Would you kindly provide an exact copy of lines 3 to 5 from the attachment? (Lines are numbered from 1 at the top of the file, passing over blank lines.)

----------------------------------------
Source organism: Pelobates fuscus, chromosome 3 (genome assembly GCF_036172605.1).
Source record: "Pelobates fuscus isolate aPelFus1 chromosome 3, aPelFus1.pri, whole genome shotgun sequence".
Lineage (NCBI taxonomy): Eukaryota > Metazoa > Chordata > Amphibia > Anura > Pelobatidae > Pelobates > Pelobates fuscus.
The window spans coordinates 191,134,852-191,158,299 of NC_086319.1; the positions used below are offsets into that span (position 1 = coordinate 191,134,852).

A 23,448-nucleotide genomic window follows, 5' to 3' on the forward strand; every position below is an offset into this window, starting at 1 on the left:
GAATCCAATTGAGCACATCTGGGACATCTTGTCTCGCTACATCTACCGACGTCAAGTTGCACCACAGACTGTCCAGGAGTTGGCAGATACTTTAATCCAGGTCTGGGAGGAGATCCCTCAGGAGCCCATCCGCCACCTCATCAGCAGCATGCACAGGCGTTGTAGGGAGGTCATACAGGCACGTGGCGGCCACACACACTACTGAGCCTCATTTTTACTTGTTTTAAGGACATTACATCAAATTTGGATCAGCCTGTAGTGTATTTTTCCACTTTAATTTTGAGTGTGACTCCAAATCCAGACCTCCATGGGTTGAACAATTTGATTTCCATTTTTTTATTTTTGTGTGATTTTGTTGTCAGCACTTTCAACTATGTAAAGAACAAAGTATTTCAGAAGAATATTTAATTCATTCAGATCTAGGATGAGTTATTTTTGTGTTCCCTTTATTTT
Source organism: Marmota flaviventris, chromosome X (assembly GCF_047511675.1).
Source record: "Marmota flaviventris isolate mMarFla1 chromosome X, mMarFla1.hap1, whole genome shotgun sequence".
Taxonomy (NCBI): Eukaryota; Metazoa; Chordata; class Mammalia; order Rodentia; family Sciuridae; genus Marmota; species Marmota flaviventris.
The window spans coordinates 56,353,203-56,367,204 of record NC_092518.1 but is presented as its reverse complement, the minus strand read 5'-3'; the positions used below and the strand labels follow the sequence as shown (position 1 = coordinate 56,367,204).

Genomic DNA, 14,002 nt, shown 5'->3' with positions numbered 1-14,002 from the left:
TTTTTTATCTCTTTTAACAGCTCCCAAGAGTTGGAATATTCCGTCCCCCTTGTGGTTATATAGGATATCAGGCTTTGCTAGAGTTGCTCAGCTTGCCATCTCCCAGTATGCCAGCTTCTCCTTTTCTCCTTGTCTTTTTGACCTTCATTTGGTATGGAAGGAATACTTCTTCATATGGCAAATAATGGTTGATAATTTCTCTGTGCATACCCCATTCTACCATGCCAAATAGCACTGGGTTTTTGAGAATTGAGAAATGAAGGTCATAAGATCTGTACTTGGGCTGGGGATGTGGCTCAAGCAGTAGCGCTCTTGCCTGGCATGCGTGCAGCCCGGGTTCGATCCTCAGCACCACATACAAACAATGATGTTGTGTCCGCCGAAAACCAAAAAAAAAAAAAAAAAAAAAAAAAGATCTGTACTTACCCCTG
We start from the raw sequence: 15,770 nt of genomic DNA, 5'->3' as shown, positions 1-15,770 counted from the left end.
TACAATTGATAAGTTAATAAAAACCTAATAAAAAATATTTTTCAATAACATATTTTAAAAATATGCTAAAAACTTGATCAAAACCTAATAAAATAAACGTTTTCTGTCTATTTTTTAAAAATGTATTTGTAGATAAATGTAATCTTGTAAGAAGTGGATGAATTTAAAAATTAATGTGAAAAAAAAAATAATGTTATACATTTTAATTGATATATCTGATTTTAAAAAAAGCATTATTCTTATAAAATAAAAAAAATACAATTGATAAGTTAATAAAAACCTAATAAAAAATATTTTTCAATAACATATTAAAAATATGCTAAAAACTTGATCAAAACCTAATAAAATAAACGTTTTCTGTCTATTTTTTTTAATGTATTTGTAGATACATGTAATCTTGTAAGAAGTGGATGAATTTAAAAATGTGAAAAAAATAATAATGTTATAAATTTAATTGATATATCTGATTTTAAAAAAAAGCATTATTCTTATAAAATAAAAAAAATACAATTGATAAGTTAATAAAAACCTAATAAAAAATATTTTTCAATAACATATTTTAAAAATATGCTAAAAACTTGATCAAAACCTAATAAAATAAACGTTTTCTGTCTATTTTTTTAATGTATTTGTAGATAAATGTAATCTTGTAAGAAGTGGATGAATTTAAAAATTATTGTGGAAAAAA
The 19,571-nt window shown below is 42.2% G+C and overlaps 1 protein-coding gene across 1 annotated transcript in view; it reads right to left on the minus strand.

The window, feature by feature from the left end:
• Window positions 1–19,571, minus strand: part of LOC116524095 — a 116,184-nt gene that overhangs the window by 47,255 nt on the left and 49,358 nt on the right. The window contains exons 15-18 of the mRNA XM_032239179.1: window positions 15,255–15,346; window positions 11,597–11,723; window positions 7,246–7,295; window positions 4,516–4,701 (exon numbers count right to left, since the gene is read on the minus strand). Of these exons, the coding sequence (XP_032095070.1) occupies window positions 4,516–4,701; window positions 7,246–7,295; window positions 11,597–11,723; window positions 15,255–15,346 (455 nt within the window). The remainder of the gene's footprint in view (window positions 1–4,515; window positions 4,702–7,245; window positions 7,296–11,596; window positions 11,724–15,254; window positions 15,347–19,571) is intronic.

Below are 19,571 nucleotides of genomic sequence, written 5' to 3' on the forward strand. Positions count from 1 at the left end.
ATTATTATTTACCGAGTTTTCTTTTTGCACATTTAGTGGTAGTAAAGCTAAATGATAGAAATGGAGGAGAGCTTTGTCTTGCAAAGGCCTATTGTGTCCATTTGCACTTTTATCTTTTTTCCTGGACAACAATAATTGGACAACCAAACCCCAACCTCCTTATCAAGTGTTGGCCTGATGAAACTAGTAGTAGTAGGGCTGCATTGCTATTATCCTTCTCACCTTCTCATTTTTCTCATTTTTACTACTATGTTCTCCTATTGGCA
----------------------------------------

Lineage (NCBI taxonomy): Eukaryota > Metazoa > Chordata > Amphibia > Anura > Pelobatidae > Pelobates > Pelobates fuscus.
The window spans coordinates 191,134,852-191,158,299 of NC_086319.1; the positions used below are offsets into that span (position 1 = coordinate 191,134,852).

A 23,448-nucleotide genomic window follows, 5' to 3' on the forward strand; every position below is an offset into this window, starting at 1 on the left: